Hanley

Extract from Lewis's Topographical Dictionary of England, 1831.
Transcribed by Mel Lockie, © Copyright 2010
Lewis Topographical Dictionaries

HANLEY, a market-town and chapelry in the parish of STOKE-upon-TRENT, northern division of the hundred of PIREHILL, county of STAFFORD, 2 miles (N.E. by E.) from Newcastle, and 152 (N.W. by N.) from London, containing 5622 inhabitants. This place, which is situated within the populous district of the potteries, is of comparatively recent origin, and is chiefly inhabited by persons employed in those works, the proprietors of which have several handsome mansions in the neighbourhood. The streets are paved with brick, and lighted with gas under the superintendence of commissioners appointed by act of parliament in 1825, and amended in 1828, the provisions of which extend also to the adjoining hamlet of Shelton; and the inhabitants are supplied with water conveyed into their houses by pipes.

The principal articles of manufacture are china and earthenware, for which there are numerous manufactories, affording employment to a considerable part of the population, including women and children. The trade is greatly facilitated by the Trent and Mersey canal, which passes through the adjoining hamlet of Shelton, forming a channel of conveyance for the various articles manufactured, and an abundant supply of coal and other things requisite for their production. The market days are Wednesday and Saturday, and a large cattle market is held four times in the year. The police of the town is also under the control of the commissioners, and a chief bailiff is annually elected from among the most respectable inhabitants, whose chief business it is to convene and preside at all public meetings of the inhabitants.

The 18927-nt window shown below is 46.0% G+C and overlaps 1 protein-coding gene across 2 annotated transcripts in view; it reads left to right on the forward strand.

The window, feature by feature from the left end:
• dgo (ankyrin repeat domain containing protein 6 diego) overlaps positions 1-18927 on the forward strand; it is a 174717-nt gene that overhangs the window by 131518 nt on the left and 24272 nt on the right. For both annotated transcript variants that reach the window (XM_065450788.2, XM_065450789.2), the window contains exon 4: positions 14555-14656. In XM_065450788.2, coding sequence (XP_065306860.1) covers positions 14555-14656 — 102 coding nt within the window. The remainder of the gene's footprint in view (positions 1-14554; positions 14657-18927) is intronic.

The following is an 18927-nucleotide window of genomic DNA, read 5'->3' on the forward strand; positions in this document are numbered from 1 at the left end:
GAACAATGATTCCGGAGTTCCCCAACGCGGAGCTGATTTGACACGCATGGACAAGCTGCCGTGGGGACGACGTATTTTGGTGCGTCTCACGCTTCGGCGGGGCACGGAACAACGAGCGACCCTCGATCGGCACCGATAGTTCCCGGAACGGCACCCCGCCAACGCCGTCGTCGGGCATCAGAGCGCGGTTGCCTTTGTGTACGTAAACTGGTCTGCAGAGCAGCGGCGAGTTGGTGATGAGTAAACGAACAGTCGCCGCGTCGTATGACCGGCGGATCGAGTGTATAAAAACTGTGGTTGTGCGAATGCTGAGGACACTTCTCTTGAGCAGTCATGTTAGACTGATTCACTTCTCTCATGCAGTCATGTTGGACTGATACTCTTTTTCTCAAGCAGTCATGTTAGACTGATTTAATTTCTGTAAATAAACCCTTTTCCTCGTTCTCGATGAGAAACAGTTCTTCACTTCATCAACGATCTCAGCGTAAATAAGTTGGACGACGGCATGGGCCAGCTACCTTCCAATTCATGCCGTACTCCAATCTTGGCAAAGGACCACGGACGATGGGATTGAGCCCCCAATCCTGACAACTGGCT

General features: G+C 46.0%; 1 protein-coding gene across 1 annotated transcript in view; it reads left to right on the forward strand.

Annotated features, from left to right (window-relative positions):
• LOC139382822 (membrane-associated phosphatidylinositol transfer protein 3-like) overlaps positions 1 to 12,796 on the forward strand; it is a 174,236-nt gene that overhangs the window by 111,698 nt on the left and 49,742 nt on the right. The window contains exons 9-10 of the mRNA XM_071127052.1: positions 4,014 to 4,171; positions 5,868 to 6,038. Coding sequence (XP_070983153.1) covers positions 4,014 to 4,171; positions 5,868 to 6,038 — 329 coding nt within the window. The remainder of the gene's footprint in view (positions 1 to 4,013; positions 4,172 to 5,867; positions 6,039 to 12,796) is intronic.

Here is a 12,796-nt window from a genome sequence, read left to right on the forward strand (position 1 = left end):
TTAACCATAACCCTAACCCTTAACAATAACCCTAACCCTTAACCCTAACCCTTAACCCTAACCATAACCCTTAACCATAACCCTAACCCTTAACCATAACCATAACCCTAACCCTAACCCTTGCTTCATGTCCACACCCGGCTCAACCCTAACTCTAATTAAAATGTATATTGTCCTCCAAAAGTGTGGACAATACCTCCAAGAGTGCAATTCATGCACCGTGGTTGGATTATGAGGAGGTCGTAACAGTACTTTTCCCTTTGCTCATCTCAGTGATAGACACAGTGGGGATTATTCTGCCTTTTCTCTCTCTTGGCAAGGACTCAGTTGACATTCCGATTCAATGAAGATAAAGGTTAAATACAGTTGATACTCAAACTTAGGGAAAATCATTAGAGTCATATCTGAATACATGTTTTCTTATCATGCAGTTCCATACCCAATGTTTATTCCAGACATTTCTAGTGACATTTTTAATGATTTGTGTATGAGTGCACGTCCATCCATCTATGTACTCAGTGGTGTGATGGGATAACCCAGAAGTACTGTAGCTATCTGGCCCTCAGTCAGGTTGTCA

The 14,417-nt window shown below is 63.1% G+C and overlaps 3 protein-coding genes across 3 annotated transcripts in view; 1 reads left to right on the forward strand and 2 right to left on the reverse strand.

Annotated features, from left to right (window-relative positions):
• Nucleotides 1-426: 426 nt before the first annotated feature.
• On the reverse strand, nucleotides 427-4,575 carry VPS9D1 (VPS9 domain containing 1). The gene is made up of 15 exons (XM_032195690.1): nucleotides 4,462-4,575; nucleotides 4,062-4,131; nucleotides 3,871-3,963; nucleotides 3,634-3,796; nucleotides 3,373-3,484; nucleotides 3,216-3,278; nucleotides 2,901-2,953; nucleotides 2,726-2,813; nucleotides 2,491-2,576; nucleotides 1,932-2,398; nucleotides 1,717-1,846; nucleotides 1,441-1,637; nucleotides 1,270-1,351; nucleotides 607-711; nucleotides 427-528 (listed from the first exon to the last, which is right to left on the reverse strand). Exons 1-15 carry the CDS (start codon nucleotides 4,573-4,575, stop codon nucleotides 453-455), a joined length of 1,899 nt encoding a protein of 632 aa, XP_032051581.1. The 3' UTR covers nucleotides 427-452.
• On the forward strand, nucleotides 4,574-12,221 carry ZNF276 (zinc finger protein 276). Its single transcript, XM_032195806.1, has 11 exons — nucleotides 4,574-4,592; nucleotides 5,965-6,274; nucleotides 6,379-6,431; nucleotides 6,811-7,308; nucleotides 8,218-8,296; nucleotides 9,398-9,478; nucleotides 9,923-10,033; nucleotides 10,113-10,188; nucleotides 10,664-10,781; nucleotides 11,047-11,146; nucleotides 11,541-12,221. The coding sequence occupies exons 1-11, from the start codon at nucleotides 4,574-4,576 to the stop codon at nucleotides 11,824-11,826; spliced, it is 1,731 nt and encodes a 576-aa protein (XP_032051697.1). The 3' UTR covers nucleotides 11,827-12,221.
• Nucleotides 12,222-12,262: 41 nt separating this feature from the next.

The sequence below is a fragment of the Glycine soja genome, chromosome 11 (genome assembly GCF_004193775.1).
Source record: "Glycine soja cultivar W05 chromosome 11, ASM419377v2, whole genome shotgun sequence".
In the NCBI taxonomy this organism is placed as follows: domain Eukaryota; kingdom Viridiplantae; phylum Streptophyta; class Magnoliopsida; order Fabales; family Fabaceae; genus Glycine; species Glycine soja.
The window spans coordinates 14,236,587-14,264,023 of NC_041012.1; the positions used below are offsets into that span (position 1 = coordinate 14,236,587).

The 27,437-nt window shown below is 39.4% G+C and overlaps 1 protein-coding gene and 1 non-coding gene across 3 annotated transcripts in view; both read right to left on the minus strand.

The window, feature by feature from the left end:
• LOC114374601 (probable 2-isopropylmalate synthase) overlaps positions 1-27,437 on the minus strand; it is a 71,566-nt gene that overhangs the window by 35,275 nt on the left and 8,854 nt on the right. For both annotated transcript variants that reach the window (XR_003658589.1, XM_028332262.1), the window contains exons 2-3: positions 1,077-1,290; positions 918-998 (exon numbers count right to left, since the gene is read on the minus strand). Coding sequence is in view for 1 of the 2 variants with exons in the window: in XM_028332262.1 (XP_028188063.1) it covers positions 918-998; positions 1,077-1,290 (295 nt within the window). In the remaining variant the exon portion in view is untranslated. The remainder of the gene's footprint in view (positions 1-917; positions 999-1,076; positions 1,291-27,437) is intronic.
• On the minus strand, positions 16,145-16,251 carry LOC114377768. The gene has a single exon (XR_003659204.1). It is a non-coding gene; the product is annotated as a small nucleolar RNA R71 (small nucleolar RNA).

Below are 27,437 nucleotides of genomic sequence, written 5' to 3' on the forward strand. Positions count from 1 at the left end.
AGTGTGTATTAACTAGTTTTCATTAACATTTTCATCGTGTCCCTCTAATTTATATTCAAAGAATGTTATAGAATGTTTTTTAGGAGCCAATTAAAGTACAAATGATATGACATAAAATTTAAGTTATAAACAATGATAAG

The living is a perpetual curacy, in the archdeaconry of Stafford, and diocese of Lichfield and Coventry, endowed with £1100 private benefaction, £1000 royal bounty, and £200 parliamentary grant, and in the patronage of the Trustees of the chapel. By an act of parliament passed in 1827, for the endowment of new churches at Shelton and Longton, provision is made for the further endowment of the living of Hanley, and for its subsequent conversion into a distinct rectory, and the chapelry into a separate parish; and with a view to carry this measure into effect, a treaty is now in negociation for transferring the patronage to the bishop of the diocese.

The chapel, an indifferent edifice not entitled to any architectural description, is about to be rebuilt as a church for the intended rectory, by means of a grant from the parliamentary commissioners. There are places of worship for Baptists, Independents, Wesleyan and other Methodists, Unitarians, and a Roman Catholic chapel. A National school, in which five hundred children are educated, is supported by subscription; and there are Sunday schools in connexion with the established church and the several dissenting congregations, in which a great number of children is instructed.

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